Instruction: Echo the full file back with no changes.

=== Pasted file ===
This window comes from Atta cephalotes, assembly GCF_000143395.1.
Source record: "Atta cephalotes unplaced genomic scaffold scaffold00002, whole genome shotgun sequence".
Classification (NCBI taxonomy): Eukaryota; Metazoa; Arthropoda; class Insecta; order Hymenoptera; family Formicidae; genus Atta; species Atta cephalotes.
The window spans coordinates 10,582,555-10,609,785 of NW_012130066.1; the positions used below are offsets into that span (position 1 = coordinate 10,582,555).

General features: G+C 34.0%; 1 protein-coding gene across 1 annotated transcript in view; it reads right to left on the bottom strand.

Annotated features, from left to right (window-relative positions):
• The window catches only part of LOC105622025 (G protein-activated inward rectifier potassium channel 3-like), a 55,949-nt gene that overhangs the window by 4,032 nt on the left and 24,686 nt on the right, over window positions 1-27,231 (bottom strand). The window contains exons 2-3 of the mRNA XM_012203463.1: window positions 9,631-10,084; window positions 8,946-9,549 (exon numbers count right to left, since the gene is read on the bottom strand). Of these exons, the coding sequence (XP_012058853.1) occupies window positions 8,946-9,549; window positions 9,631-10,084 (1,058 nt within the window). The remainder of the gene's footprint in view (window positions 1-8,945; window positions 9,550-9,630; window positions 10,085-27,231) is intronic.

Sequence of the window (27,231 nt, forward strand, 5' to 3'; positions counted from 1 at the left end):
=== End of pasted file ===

This window comes from Atta cephalotes, assembly GCF_000143395.1.
Source record: "Atta cephalotes unplaced genomic scaffold scaffold00002, whole genome shotgun sequence".
Classification (NCBI taxonomy): Eukaryota; Metazoa; Arthropoda; class Insecta; order Hymenoptera; family Formicidae; genus Atta; species Atta cephalotes.
The window spans coordinates 10,582,555-10,609,785 of NW_012130066.1; the positions used below are offsets into that span (position 1 = coordinate 10,582,555).

General features: G+C 34.0%; 1 protein-coding gene across 1 annotated transcript in view; it reads right to left on the bottom strand.

Annotated features, from left to right (window-relative positions):
• The window catches only part of LOC105622025 (G protein-activated inward rectifier potassium channel 3-like), a 55,949-nt gene that overhangs the window by 4,032 nt on the left and 24,686 nt on the right, over window positions 1-27,231 (bottom strand). The window contains exons 2-3 of the mRNA XM_012203463.1: window positions 9,631-10,084; window positions 8,946-9,549 (exon numbers count right to left, since the gene is read on the bottom strand). Of these exons, the coding sequence (XP_012058853.1) occupies window positions 8,946-9,549; window positions 9,631-10,084 (1,058 nt within the window). The remainder of the gene's footprint in view (window positions 1-8,945; window positions 9,550-9,630; window positions 10,085-27,231) is intronic.

Sequence of the window (27,231 nt, forward strand, 5' to 3'; positions counted from 1 at the left end):